• Corporate—standard for all employees regardless of the field of activity/level of position/role (usually developed in line with corporate values)
  • Managerial—defined for managerial positions/leadership roles
  • Functional—defined for a particular area of activity/function/process

Depending on competencies and positions/roles/areas you plan to assess, create the relevant competency model:

  • Corporate/organizational model is a list of competencies that are mandatory for all employees regardless of the field of activity and position level
  • Managerial model is a list of competencies that are mandatory for directors (of all or certain levels/areas of activity) 
  • Functional model is a list of competencies that are mandatory for employees in a particular field of activity/function/department

You can also make a list of standardized goals/KPIs/OKRs or create a ‘library’ of them. You may tentatively divide goals/KPIs/OKRs into:

  • Operational or process-related—achieving results within processes or individual operations within processes
  • Project-specific—achieving results within projects or specific milestones of projects

A library of goals/KPIs/OKRs is appropriate for individual ‘ongoing’ operational processes. It can define the goals/KPIs/OKRs (including general descriptions) standard for all or some employees. Project-specific KPIs/OKRs depend on a project.

The library may also include a list of PPIs (Process Performance Indicators). You need to cascade them down to the level of each participant in these processes within the operating activities. They show what result each participant in the process must achieve to ensure the effectiveness of the entire process).

Creating a list/library of standardized goals/KPIs/OKRs involves analyzing the strategy, strategic and operational objectives of a company, processes, and projects. It also describes target results and respective indicators for performance evaluation.

You must review the list/library of standardized goals/KPIs/OKRs annually taking into account the company’s operational objectives.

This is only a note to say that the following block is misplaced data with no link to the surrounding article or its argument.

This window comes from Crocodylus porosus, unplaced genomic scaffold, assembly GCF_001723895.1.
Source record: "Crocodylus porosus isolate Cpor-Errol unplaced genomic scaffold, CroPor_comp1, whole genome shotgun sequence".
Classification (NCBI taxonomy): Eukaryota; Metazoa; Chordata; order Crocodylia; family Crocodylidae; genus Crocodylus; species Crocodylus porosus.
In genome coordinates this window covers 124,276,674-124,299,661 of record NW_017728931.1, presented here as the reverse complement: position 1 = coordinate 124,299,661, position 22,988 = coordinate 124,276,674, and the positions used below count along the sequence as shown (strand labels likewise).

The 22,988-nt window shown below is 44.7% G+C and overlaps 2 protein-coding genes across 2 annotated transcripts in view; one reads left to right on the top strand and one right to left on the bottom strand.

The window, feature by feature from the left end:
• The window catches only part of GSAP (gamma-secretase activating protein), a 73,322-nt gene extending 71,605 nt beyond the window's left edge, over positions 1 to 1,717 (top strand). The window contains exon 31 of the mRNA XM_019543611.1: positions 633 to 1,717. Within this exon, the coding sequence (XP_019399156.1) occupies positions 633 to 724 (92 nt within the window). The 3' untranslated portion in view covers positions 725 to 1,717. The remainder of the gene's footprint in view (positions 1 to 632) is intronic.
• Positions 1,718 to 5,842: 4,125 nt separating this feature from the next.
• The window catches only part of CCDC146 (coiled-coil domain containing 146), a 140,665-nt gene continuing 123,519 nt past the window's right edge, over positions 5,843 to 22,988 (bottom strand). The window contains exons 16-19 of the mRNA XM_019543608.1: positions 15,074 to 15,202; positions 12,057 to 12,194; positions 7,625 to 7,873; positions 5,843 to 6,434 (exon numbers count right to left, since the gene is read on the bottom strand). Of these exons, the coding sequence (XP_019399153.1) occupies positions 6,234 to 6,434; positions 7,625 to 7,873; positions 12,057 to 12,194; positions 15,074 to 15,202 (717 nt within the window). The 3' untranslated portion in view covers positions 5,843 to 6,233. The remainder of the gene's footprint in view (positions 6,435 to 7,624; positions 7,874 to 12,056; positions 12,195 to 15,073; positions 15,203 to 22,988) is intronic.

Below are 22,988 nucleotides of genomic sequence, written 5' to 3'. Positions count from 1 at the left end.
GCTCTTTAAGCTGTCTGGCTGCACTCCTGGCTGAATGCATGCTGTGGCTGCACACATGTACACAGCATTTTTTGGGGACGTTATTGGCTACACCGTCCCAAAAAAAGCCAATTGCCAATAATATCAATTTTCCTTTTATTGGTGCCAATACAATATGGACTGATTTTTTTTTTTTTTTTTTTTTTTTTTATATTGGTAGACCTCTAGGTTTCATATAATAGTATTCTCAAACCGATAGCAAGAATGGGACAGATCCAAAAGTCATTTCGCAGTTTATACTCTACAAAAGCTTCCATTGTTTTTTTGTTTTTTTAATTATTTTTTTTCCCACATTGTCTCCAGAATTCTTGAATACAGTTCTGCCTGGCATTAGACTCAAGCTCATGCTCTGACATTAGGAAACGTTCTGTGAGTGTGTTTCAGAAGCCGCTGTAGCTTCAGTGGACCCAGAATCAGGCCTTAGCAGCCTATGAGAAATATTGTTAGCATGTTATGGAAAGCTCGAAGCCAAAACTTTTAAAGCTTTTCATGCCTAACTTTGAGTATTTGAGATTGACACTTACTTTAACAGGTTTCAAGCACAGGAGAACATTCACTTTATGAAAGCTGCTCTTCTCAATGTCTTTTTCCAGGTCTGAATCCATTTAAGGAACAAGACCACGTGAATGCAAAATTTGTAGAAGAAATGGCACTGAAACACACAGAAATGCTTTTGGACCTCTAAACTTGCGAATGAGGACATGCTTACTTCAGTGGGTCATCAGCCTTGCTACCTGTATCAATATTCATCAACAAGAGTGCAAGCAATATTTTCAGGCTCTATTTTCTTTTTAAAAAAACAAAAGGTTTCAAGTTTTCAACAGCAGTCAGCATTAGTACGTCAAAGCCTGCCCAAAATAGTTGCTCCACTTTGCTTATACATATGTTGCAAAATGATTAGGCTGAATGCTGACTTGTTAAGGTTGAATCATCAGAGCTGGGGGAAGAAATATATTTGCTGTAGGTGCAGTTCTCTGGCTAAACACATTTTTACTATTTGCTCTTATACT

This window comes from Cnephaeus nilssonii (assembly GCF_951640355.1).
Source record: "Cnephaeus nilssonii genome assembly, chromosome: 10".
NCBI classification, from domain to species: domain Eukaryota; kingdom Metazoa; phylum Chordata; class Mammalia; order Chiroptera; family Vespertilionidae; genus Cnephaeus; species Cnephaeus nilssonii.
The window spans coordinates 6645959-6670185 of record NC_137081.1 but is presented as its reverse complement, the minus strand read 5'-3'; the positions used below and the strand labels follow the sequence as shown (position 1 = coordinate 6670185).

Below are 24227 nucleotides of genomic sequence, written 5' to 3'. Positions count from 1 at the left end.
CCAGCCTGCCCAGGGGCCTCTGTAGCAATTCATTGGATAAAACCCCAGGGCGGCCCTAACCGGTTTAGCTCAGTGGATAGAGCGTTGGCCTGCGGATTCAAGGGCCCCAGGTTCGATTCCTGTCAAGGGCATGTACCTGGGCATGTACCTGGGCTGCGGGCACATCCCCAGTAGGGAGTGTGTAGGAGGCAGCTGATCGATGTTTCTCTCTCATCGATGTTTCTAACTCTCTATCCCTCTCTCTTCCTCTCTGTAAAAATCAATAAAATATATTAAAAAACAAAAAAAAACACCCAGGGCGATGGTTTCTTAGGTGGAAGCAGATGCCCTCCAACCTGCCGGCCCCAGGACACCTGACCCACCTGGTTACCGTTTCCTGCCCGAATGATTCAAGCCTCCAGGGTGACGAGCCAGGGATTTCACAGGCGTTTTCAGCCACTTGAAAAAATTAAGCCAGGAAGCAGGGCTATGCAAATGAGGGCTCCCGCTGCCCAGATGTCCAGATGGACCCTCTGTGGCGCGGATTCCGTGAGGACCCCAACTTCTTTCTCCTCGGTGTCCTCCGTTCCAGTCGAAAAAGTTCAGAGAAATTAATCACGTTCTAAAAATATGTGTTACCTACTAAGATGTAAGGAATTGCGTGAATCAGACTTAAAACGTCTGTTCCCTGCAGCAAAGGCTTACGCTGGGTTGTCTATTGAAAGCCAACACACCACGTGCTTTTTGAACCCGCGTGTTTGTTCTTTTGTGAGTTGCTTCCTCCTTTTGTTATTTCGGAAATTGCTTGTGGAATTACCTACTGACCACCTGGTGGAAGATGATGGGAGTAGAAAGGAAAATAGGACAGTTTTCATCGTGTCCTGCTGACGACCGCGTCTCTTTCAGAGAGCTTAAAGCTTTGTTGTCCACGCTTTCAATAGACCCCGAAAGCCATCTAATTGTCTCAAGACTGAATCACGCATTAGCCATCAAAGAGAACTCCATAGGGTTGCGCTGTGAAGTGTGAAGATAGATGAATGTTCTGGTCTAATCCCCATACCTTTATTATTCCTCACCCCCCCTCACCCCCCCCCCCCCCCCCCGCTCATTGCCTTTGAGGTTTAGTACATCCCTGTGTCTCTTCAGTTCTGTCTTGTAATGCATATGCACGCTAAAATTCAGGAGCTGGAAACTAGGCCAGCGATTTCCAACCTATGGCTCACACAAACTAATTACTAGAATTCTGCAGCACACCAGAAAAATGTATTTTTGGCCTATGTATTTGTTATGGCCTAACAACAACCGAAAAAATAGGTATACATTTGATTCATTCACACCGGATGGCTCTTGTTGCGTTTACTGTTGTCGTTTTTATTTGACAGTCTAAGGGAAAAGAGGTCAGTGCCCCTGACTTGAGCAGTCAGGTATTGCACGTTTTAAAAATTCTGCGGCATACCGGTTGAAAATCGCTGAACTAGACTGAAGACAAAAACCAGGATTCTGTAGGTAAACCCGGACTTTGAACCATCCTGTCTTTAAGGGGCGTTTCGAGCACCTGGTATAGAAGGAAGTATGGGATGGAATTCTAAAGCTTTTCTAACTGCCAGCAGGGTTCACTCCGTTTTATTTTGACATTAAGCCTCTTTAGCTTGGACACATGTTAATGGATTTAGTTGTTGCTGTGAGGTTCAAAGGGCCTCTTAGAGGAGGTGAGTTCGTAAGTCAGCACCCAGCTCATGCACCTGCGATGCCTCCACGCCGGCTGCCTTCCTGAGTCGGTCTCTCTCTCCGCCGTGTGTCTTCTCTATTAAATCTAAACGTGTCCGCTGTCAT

In addition to competencies, goals, KPIs, OKRs, you can also establish other criteria, such as quality of work criteria, SLI (service level indicators), etc., to be used in a performance appraisal.

The main recommendation when defining performance criteria: they should be relevant specifically to your company, its corporate culture, and strategy. You may use third-party libraries of similar competencies and KPIs but customize/adjust them to fit your needs without fail.

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Step 4. Design evaluation system 

Having an idea of efficient performance, measurement criteria to be used, positions/roles whose performance will be regularly evaluated, and monitoring cycle, you decide how to carry out an employee performance appraisal system:

  • What are the appraisal process stages?
  • Who will be involved in this process, what roles?
  • What methods are applied for each criterion/group of criteria?
  • What will the appraisal results affect, i.e., what other HR management processes are they linked to?

The appraisal process consists of the following steps:

  • Employee self-assessment and/or assessment by the manager/respondents against specific criteria—filling out the evaluation form in which a set of competencies are rated on a predefined scale.

💡 Pro tip: you should use the same criteria for both self-assessment and assessment by other respondents.

  • Conducting an appraisal/feedback session/meeting during which an employee (appraisee) discusses with the manager (appraiser) the results of his/her performance during a specific period, achievements, challenges, an individual development plan, goals, and tasks for the next appraisal period.

💡 Pro tip: don’t skip the feedback stage as it is crucial for the appraisal quality and impacts leadership and corporate culture development.

  • Finalizing the appraisal results for each employee/the company as a whole (a group of appraisees) and using these results in other processes:
  • Remuneration: salary reviews, variable remuneration (bonuses, incentives, etc.);
  • Training: consolidation of individual development plans and drawing up/updating a development plan for the company;
  • Career advancement/creation and development of a personnel reserve: making the lists of successors/talents for further development/promotion;
  • Mentoring: making the lists of mentors for further development and involvement in various processes that envisage mentoring (student internships, adaptation, development of a personnel reserve, etc.);
  • Making decisions on transfers and promotions, or holding discussions on whether an employee fits the position he/she occupies.
  • Informing the employees about the appraisal results and the decisions made.

The roles involved in the performance appraisal process are: 

  • Employee—someone whose activity/performance is being evaluated
  • Manager/managers—direct and/or senior supervisor who sets tasks to the employee and evaluates his/her performance
  • HR specialist who supports the performance appraisal process

Some methodologies also involve other roles like customers, colleagues, or subordinates of an appraisee.